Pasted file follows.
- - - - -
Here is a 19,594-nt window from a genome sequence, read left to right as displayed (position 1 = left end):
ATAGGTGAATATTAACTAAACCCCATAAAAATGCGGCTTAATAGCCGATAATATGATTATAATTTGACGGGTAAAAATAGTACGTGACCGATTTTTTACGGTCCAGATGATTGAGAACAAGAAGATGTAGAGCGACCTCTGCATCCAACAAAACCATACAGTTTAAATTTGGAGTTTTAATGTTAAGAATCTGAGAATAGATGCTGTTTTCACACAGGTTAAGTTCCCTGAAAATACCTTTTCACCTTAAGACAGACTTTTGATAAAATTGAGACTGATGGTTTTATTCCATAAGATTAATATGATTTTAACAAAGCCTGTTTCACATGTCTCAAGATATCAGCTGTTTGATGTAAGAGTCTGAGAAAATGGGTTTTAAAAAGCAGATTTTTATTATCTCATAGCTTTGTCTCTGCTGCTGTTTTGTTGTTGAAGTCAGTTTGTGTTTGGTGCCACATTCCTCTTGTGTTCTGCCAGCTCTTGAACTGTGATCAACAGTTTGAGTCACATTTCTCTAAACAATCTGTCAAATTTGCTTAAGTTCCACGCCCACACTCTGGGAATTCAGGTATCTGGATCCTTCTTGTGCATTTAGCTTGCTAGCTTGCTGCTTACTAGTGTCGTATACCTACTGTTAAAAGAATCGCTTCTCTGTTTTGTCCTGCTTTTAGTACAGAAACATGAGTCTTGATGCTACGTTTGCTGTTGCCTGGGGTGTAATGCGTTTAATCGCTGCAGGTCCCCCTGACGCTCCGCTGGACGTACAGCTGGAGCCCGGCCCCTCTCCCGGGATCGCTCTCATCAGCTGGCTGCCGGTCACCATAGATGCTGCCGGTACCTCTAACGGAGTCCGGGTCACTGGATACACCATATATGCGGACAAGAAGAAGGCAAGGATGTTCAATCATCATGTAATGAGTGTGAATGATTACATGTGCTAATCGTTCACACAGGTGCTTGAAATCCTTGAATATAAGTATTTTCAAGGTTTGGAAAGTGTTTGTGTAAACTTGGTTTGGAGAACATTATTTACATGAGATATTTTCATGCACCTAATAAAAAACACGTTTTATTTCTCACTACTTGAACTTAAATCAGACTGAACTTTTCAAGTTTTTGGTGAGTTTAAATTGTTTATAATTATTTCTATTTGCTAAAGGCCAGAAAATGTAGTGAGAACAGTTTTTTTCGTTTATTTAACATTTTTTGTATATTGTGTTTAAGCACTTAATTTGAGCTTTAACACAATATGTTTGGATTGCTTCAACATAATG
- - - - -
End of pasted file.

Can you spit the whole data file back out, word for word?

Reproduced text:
Here is a 19,594-nt window from a genome sequence, read left to right as displayed (position 1 = left end):
ATAGGTGAATATTAACTAAACCCCATAAAAATGCGGCTTAATAGCCGATAATATGATTATAATTTGACGGGTAAAAATAGTACGTGACCGATTTTTTACGGTCCAGATGATTGAGAACAAGAAGATGTAGAGCGACCTCTGCATCCAACAAAACCATACAGTTTAAATTTGGAGTTTTAATGTTAAGAATCTGAGAATAGATGCTGTTTTCACACAGGTTAAGTTCCCTGAAAATACCTTTTCACCTTAAGACAGACTTTTGATAAAATTGAGACTGATGGTTTTATTCCATAAGATTAATATGATTTTAACAAAGCCTGTTTCACATGTCTCAAGATATCAGCTGTTTGATGTAAGAGTCTGAGAAAATGGGTTTTAAAAAGCAGATTTTTATTATCTCATAGCTTTGTCTCTGCTGCTGTTTTGTTGTTGAAGTCAGTTTGTGTTTGGTGCCACATTCCTCTTGTGTTCTGCCAGCTCTTGAACTGTGATCAACAGTTTGAGTCACATTTCTCTAAACAATCTGTCAAATTTGCTTAAGTTCCACGCCCACACTCTGGGAATTCAGGTATCTGGATCCTTCTTGTGCATTTAGCTTGCTAGCTTGCTGCTTACTAGTGTCGTATACCTACTGTTAAAAGAATCGCTTCTCTGTTTTGTCCTGCTTTTAGTACAGAAACATGAGTCTTGATGCTACGTTTGCTGTTGCCTGGGGTGTAATGCGTTTAATCGCTGCAGGTCCCCCTGACGCTCCGCTGGACGTACAGCTGGAGCCCGGCCCCTCTCCCGGGATCGCTCTCATCAGCTGGCTGCCGGTCACCATAGATGCTGCCGGTACCTCTAACGGAGTCCGGGTCACTGGATACACCATATATGCGGACAAGAAGAAGGCAAGGATGTTCAATCATCATGTAATGAGTGTGAATGATTACATGTGCTAATCGTTCACACAGGTGCTTGAAATCCTTGAATATAAGTATTTTCAAGGTTTGGAAAGTGTTTGTGTAAACTTGGTTTGGAGAACATTATTTACATGAGATATTTTCATGCACCTAATAAAAAACACGTTTTATTTCTCACTACTTGAACTTAAATCAGACTGAACTTTTCAAGTTTTTGGTGAGTTTAAATTGTTTATAATTATTTCTATTTGCTAAAGGCCAGAAAATGTAGTGAGAACAGTTTTTTTCGTTTATTTAACATTTTTTGTATATTGTGTTTAAGCACTTAATTTGAGCTTTAACACAATATGTTTGGATTGCTTCAACATAATG